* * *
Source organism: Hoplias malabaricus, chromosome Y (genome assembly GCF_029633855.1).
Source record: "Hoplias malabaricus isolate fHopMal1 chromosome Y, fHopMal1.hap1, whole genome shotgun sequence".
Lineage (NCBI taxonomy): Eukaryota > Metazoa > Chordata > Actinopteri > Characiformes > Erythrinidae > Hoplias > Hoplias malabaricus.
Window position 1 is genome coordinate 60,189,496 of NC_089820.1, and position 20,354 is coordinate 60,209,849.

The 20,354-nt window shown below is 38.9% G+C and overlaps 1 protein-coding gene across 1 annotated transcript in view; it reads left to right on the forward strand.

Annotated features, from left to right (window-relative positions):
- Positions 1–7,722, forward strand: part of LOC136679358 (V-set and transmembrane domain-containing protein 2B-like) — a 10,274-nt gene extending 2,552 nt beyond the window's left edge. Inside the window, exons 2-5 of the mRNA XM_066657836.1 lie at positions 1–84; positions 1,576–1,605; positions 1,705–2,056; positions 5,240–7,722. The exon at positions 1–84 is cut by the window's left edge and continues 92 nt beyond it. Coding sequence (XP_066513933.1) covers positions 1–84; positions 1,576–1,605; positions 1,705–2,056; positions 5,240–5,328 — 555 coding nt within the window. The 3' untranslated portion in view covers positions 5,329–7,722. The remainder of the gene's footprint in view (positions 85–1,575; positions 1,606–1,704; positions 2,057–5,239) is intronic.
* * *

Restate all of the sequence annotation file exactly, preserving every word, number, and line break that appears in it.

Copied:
Source organism: Hoplias malabaricus, chromosome Y (genome assembly GCF_029633855.1).
Source record: "Hoplias malabaricus isolate fHopMal1 chromosome Y, fHopMal1.hap1, whole genome shotgun sequence".
Lineage (NCBI taxonomy): Eukaryota > Metazoa > Chordata > Actinopteri > Characiformes > Erythrinidae > Hoplias > Hoplias malabaricus.
Window position 1 is genome coordinate 60,189,496 of NC_089820.1, and position 20,354 is coordinate 60,209,849.

The 20,354-nt window shown below is 38.9% G+C and overlaps 1 protein-coding gene across 1 annotated transcript in view; it reads left to right on the forward strand.

Annotated features, from left to right (window-relative positions):
- Positions 1–7,722, forward strand: part of LOC136679358 (V-set and transmembrane domain-containing protein 2B-like) — a 10,274-nt gene extending 2,552 nt beyond the window's left edge. Inside the window, exons 2-5 of the mRNA XM_066657836.1 lie at positions 1–84; positions 1,576–1,605; positions 1,705–2,056; positions 5,240–7,722. The exon at positions 1–84 is cut by the window's left edge and continues 92 nt beyond it. Coding sequence (XP_066513933.1) covers positions 1–84; positions 1,576–1,605; positions 1,705–2,056; positions 5,240–5,328 — 555 coding nt within the window. The 3' untranslated portion in view covers positions 5,329–7,722. The remainder of the gene's footprint in view (positions 85–1,575; positions 1,606–1,704; positions 2,057–5,239) is intronic.